Mt Lawley Counselling Centre, Perth - Western AustraliaMt Lawley Counselling Centre, Perth - Western Australia

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Adolescent Self-harm

Julia Pemberton

Registered Psychologist
Perth Western Australia

Reasons young people self-harm

  • When the level of emotional pressure becomes too high it acts as a safety valve - a way of relieving the tension.
  • Cutting makes the blood take away the bad feelings.
  • Pain makes them feel more alive when they feel numb or dead inside.
  • Punishing themselves relieves feelings of shame or guilt.
  • When it's too difficult to talk to anyone, it's a form of communication about their unhappiness - a way of saying they need help.
  • Self-harm is something they can control when other parts of their life may seem out of control.

How friends and family can help

  • Remember that they are extremely distressed and that self-harm may be the only way they have of communicating their feelings.
  • Allowing them to talk about how they feel is probably the most important thing you can do for them. Create opportunities for this to occur and show that you are available for them. Just feeling that someone is listening and that they are finally being heard can really help.
  • Be clear and honest about your feelings. Explain that their behaviour upsets you but that you understand it helps them to cope.
  • Take them seriously and respect their feelings.
  • Don't blame them for hurting themselves. Try to avoid being critical even if you feel shocked by what they are saying. This may make them feel even more alone and prevent them talking to anyone else.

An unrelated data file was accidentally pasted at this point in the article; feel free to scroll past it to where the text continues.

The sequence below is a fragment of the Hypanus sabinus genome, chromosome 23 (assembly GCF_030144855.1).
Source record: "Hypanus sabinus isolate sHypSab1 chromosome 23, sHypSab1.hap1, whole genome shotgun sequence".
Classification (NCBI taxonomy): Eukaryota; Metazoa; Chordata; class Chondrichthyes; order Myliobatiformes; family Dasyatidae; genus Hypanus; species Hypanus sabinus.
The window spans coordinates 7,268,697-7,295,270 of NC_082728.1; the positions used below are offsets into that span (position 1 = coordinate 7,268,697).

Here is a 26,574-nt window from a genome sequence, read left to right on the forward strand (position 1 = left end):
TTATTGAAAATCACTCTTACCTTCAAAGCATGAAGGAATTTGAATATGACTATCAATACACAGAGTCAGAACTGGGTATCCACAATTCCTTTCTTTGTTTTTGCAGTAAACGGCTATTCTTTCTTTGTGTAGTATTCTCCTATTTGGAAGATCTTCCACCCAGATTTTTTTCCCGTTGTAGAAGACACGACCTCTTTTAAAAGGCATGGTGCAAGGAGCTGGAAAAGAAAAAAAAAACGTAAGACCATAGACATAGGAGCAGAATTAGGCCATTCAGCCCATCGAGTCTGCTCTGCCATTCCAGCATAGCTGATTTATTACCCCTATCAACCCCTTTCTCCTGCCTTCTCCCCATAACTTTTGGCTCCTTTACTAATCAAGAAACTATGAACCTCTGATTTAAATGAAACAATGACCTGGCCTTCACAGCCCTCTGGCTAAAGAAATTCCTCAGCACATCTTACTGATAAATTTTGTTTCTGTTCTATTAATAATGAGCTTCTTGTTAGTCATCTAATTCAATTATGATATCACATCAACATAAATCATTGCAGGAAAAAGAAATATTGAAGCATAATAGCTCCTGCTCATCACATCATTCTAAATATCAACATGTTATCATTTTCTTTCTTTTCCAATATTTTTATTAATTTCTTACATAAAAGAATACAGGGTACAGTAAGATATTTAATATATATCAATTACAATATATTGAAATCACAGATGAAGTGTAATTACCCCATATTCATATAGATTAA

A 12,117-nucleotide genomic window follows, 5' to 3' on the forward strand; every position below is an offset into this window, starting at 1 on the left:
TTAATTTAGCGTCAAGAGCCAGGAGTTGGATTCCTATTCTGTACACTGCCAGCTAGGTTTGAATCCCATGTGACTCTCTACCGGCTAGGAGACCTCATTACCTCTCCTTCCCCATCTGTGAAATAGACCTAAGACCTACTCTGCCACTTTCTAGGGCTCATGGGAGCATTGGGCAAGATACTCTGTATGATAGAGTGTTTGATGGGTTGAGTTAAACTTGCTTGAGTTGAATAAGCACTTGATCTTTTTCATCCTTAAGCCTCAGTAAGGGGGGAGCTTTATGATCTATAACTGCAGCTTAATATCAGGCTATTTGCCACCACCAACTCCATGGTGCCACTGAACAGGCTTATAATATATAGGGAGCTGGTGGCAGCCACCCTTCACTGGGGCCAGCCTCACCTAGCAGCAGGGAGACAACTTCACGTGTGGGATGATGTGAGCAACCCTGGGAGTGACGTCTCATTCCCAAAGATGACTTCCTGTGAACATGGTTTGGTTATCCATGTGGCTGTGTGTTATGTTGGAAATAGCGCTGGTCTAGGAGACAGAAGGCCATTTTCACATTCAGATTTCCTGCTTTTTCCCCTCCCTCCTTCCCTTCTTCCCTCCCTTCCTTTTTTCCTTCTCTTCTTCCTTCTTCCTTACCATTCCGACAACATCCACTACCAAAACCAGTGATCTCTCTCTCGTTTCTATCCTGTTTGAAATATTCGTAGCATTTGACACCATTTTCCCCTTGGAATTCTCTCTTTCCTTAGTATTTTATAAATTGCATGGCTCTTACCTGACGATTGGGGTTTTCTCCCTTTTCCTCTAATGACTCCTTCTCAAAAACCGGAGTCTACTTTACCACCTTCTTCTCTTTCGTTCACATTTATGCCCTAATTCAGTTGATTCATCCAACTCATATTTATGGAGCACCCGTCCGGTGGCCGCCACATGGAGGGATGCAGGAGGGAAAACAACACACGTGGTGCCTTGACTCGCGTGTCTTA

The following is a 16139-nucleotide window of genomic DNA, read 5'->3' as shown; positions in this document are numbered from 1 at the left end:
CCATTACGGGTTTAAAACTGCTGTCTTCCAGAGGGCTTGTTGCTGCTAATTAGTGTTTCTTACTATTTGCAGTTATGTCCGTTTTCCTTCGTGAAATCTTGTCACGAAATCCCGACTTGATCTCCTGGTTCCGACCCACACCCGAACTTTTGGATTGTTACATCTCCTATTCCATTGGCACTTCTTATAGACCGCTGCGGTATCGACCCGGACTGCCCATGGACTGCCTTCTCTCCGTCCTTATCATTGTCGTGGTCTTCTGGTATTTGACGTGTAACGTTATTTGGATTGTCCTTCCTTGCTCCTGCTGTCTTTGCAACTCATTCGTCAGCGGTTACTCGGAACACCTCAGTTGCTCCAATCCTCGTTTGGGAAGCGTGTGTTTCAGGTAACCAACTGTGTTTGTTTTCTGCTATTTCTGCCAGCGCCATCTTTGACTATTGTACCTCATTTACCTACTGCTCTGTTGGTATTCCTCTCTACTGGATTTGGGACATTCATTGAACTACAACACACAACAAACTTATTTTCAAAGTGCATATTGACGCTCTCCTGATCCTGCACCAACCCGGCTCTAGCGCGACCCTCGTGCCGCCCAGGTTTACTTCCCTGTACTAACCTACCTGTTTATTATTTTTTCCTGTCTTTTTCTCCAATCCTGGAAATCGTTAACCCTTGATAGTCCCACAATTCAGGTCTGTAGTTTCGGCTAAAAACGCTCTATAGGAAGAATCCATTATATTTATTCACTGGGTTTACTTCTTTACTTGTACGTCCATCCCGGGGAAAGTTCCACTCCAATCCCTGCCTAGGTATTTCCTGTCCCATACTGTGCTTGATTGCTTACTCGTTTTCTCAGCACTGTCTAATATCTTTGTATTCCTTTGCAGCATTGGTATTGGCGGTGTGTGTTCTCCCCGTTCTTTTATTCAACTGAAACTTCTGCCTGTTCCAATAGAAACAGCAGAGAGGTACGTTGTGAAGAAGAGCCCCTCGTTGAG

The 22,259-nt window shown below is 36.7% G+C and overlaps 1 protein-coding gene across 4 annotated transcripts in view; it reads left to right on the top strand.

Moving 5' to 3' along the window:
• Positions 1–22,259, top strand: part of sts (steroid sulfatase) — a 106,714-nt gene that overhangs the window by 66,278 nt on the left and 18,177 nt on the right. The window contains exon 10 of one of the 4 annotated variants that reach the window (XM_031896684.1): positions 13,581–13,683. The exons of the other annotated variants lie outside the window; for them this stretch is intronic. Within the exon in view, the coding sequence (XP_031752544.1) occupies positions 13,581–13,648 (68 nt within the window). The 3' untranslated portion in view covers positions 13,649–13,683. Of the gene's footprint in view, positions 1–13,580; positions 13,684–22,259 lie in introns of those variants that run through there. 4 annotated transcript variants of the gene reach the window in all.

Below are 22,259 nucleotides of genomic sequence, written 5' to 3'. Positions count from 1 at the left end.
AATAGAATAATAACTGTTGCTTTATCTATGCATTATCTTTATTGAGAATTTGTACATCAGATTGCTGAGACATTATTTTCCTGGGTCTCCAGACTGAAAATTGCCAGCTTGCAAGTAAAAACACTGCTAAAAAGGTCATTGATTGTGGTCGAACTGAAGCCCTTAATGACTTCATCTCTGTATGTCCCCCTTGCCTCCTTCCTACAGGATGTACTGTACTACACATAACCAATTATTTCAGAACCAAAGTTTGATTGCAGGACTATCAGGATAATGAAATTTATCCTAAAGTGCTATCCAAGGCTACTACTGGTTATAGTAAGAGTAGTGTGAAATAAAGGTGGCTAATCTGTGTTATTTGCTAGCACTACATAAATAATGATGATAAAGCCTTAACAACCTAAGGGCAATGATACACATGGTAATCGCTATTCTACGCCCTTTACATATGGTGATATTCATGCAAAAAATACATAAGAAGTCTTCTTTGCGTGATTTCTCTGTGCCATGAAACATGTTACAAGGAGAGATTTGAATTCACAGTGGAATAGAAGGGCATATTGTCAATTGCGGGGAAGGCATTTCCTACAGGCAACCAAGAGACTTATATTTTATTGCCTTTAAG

• Don't ask them to promise never to self-harm again. They may well do it again and then feel guilty about breaking their promises.
  • Encourage them to seek help. Provide a list of contacts for them to choose from.
  • If they won't agree to see someone and you are really worried, go by yourself first and get some advice about how to best handle the situation.

Looking after yourself

  • Be honest about your limits. Supporting someone can be difficult and upsetting. Accept the fact that you can't always be there for them when they feel the need to self-harm.
  • Find someone you can talk to openly so that you have support as well. You can express your frustration or anger to them rather than to the person who self-harms.

Julia Pemberton
Registered Psychologist
Phone: 0407 772 410

Mt Lawley Counselling
13 Alvan Street Mt Lawley
Western Australia 6050

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